One Saturday this summer I stood in a field and held my breath as I waited for my nine-year-old daughter Sofya to jump through a ring of fire. Despite her enthusiasm, the hours of practice she’d had with expert adults and the many fire marshals on duty, I could see she was in conflict: afraid of the flames and equally scared of not pushing herself through that fear into the unknown.
As she watched her friends take their turns – tensing her body as they ran; wincing as they jumped; grinning and clapping when they were safely on the other side – I faced my own internal struggle. I was torn between scooping her up to a safe place away from all this heat and pressure, and standing back, trusting her and letting her take the risk. It felt like a rite of passage for us both.
This mother/daughter moment of truth came as part of an annual family festival, Starry Skies, whose mission is to let the kids “roam free”. Little ones, like our five-year-old son, join the Woodland Tribe, using hammers and nails to build their own adventure playgrounds or slide down zip wires, and toast bread over a fire. Meanwhile kids my daughter’s age join the Burrow, a twice-daily gathering in a shady forest that culminates in a courageous performance in front of parents. These sessions aim to create a sense of community for children in a place they feel they can belong. It’s designed to build self-confidence by cultivating resilience and a belief that we can all be the change we want to see in the world. For Sofya it was simply her very own, secret, grown-up club where she felt instantly at home.
Our family’s experiences at the festival over the past three years sit alongside our move to a more self-sufficient way of living on a smallholding. Both have played an important role in convincing me that having the opportunity to manage your own risk and test your boundaries (without parents breathing down your neck) is a vital part of childhood. But as someone whose natural tendency is to worry and helicopter-parent, knowing is one thing and following through another.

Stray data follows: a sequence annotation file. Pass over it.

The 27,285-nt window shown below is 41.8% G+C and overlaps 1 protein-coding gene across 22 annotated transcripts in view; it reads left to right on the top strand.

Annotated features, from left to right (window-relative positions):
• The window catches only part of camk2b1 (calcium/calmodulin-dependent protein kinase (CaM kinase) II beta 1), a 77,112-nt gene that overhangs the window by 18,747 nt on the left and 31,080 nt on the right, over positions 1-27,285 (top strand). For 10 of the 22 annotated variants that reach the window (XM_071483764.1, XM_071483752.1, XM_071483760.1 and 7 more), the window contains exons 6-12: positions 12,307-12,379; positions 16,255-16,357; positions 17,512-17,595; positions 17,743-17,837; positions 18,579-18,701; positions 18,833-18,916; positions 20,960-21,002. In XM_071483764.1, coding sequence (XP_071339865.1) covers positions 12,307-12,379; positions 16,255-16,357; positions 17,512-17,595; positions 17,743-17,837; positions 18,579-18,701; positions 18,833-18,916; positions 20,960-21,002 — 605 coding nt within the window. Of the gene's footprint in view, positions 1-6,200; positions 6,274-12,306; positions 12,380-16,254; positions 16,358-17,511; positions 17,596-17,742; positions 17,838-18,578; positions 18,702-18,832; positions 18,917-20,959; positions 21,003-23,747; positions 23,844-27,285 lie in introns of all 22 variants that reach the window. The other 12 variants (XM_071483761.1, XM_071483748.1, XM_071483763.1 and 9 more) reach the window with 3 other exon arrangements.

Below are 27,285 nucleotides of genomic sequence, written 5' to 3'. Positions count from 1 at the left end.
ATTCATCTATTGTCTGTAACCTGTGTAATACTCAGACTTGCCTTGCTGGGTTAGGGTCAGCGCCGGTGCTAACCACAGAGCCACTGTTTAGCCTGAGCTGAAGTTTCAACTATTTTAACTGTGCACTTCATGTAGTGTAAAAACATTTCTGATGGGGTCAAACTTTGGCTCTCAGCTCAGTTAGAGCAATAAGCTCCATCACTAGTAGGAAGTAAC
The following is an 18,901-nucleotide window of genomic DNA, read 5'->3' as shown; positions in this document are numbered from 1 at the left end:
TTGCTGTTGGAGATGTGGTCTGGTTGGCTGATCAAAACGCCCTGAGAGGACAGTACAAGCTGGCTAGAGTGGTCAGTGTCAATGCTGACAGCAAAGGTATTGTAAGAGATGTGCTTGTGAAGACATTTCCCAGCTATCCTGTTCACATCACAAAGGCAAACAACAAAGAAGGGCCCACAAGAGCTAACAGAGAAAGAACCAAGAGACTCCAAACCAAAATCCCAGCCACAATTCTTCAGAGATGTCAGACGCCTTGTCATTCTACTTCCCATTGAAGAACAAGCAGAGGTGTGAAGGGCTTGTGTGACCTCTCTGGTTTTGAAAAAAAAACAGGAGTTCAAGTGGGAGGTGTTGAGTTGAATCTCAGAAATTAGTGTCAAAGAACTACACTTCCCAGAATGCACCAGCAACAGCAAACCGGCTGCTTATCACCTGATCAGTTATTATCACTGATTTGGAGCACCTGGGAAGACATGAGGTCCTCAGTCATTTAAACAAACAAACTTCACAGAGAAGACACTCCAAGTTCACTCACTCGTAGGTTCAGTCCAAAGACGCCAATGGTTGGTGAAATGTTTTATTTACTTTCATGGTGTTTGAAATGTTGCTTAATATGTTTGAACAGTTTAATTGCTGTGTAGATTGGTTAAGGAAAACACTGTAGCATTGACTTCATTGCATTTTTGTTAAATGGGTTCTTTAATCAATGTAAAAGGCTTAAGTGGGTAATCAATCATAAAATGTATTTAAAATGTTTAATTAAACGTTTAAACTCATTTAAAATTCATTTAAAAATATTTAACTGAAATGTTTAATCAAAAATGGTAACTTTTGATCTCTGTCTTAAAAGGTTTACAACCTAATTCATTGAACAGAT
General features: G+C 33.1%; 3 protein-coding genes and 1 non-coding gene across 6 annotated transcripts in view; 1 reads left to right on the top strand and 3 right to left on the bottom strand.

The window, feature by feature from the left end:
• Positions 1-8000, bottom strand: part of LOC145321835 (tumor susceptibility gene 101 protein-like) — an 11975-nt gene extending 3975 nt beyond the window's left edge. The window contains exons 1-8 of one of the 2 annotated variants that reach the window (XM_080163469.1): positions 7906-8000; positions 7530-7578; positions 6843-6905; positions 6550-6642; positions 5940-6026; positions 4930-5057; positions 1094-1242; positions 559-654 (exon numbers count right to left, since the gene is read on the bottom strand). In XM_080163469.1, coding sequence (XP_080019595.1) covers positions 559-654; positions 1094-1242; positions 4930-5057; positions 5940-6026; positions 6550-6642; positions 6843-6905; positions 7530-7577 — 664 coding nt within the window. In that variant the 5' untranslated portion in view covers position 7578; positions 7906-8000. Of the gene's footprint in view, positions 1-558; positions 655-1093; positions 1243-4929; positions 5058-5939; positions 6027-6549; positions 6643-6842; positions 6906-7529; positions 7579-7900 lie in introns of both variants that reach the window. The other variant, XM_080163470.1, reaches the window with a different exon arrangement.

I remember the first walk my husband and I took with our 10-day-old daughter, limping slowly along the canal with a third-hand buggy that seemed too big for the towpath. The world had morphed into a series of threats – walkers, cyclists, smokers, nettles. Even the birds looked menacing, with their sharp beaks and presumed interest in the baby’s shiny eyes. I wanted to turn back to the milky safety of the living room but, subconsciously recognising another threat looming, I didn’t. That threat was me and the decision I knew I could easily make to smother her freedom and growth and give in to this seductive desire to protect her completely.
Clinical psychologist Rosanna Gilderthorp explains that the urge to helicopter over our children beyond babyhood is deeply understandable. “Our brains obligingly help us protect our tiny, vulnerable babies until they can spot potential threats before they happen.” However, because the threats of modern living are quite different to the ones our brains were built for (there aren’t many wild bears in a child’s nursery), it is often difficult for us to switch off our threat-spotting and let our kids play and explore the world.
The negative impact of this, combined with other aspects of contemporary existence, is being felt by our kids. A study commissioned by the National Trust found that children today spend half as much time playing outside as their parents did. Research by the National Children’s Bureau revealed nearly 50% of parents let fear of strangers stop them allowing their children to play outside, despite the range of developmental and mental health benefits that outdoor-play brings. Perceptions of the dangers our children face are not borne out by the reality and studies indicate that helicopter parenting itself can trigger anxiety in some children. The restrictive, over-managed nature of children’s play facilities has even encouraged the Health and Safety Executive to remind us that the goal of play is to manage not eliminate risk.